Conrad Dube/Godfrey Marawanyika
SOUTH Africa’s Rand Merchant Bank (RMB) is demanding that Zimbabwe’s export receipts to that country be tied up as security for a long-term fuel deal whose negotiations are at
an advanced stage, it was established this week.
The RBZ confirmed that “negotiations with South Africa’s Rand Merchant Bank have progressed satisfactorily”.
Officials in the fuel industry yesterday revealed that the parties were yet to agree on two major sticking points relating to security of the loan.
They said RMB has said that the facility must include the settling of previous debts to South African fuel suppliers. The bank is understood to have demanded that all exports to South Africa be used to settle the debts including the loan under negotiation.
The officials said if all these conditions are met, the fuel situation should improve in 30 days. The central bank, without revealing much, said talks were in progress.
“The Reserve Bank of Zimbabwe is in the process of negotiating a facility with Rand Merchant Bank,” the central bank said in response to written questions from the Zimbabwe Independent.
“The facility will be activated as soon as the negotiations have been concluded. Negotiations so far have progressed satisfactorily,” the RBZ said.
RMB spokesperson Peter Gent also confirmed the negotiations with the RBZ. He would not divulge details regarding the facility, citing client confidentiality.
“For reasons of client confidentiality, RMB cannot comment on specific transactions. Where transactions are of a politically sensitive nature, RMB will only act as a facilitator on request from our government which deems such a transaction to be in the national interest,” Gent said in his response to questions.
In pursuit of the facility, RMB officials held talks with RBZ officials in Harare at the beginning of the month while RBZ governor Gideon Gono and his delegation went to South Africa for further discussions.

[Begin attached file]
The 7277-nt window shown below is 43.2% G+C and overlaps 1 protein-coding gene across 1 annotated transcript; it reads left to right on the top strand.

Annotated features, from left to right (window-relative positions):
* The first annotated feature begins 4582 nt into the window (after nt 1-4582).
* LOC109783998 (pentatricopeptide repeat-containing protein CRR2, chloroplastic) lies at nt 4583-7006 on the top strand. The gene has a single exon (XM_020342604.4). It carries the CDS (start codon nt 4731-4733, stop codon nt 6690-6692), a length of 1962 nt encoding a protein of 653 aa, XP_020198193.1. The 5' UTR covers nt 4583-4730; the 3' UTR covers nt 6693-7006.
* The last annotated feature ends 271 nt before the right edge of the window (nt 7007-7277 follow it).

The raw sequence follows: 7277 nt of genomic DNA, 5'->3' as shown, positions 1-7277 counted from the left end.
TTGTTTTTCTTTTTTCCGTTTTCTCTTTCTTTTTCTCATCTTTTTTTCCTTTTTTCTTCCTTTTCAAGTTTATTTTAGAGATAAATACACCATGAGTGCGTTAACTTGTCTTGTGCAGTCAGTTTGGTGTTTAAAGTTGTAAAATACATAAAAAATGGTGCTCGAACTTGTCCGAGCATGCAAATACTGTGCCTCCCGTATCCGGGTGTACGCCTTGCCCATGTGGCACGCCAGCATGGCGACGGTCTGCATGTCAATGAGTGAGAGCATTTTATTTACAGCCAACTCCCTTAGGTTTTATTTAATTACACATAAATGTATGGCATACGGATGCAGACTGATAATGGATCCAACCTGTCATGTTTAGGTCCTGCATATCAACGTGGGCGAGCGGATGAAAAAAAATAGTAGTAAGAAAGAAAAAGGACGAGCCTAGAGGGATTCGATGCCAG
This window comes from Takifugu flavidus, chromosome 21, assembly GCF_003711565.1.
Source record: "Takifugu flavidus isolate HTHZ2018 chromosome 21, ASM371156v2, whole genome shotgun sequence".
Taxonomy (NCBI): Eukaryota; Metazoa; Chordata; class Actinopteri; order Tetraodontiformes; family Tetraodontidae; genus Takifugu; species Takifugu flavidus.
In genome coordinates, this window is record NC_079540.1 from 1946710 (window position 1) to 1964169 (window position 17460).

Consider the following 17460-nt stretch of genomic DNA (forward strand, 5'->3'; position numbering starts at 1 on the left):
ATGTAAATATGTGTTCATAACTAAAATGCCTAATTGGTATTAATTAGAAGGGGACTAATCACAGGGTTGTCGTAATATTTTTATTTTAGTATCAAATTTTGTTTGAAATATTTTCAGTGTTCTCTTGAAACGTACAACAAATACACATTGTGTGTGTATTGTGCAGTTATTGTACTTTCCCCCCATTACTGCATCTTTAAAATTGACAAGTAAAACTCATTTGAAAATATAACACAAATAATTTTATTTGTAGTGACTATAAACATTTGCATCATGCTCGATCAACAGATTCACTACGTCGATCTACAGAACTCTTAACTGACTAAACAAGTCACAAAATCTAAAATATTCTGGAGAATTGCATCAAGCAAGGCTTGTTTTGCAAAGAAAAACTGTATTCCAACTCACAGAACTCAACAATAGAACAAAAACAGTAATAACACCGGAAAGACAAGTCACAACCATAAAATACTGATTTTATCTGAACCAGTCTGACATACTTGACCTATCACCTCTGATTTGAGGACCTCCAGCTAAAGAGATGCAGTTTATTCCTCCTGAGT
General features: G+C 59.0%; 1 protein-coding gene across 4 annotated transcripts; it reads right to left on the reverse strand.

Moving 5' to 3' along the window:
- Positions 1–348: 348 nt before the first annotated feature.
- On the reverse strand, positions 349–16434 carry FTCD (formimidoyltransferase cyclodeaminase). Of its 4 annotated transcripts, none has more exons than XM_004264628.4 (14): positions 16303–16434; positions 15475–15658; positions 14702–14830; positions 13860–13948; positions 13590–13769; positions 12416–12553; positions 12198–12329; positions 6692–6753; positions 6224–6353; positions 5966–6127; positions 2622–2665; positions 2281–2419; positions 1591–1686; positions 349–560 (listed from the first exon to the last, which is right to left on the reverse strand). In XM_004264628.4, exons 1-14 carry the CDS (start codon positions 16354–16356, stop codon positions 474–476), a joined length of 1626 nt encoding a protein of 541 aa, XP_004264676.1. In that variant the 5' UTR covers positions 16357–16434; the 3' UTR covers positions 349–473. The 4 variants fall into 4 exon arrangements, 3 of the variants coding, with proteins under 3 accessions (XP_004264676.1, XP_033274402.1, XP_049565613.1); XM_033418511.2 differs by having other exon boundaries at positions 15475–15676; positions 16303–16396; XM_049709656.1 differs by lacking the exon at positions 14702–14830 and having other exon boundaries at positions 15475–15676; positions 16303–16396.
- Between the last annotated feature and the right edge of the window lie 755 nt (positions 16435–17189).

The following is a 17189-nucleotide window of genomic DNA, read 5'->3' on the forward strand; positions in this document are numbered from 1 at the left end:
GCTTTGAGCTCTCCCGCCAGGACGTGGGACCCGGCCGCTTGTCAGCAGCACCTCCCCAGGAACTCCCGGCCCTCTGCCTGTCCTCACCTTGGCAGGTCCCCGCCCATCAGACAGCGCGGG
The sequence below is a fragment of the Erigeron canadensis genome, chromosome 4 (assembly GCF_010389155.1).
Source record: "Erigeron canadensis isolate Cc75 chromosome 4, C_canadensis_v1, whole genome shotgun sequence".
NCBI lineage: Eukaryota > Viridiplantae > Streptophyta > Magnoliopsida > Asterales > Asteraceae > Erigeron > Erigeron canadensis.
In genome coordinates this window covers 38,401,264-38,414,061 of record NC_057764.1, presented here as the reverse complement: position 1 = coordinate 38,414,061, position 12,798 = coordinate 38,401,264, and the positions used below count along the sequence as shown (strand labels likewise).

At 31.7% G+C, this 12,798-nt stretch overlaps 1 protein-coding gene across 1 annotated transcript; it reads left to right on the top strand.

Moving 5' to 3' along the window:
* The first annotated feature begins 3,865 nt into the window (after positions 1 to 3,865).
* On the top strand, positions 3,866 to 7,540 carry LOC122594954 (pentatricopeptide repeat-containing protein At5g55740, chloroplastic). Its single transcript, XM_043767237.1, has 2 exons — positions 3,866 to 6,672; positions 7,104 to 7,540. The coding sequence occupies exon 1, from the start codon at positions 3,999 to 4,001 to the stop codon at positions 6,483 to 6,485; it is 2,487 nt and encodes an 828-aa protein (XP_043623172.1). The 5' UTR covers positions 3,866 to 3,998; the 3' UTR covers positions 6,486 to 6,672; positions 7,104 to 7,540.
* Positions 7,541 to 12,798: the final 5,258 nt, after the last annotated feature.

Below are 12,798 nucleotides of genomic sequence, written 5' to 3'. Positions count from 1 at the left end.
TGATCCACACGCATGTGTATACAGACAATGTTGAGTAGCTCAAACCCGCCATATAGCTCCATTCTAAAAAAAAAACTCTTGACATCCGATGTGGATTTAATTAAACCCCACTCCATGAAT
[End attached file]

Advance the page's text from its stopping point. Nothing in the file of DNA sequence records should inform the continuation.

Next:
“We confirm that we were approached to look into the possibility of helping the Reserve Bank of Zimbabwe to finance the importation of fuel for that country. No further details are available at this stage,” Gent said.
“Zimbabwe is a major trading partner of South Africa, and cross-border financing of this kind takes place on a regular basis in a wide variety of product areas, from maize to railway equipment,” Gent added.
It has since emerged that the facility is not confined to petroleum products but that the RMB is also acting as a facilitator on behalf of the South African government on a loan Zimbabwe has requested from South Africa.
The negotiations have been going on for almost a month but the critical aspects of the facility have not been made public. The value of the facility has also not been disclosed but it is believed to be worth half-a-billion United States dollars.
Meanwhile, the fuel crisis reached unprecedented levels as the country virtually ran dry after foreign currency shortages worsened this week.
Service stations selling fuel in foreign currency were swamped by motorists who have access to the scarce resource.
At Wedzera Service Station along Samora Machel Avenue, motorists jostled to get petrol or diesel. A long queue formed towards Enterprise road as motorists with free funds bought fuel coupons.
Meanwhile, MDC president Morgan Tsvangirai will today walk from his Strathaven home to the party’s headquarters in the city centre after failing to access fuel.
Tsvangirai said he has tried without success to get fuel from service stations including those selling in foreign currency.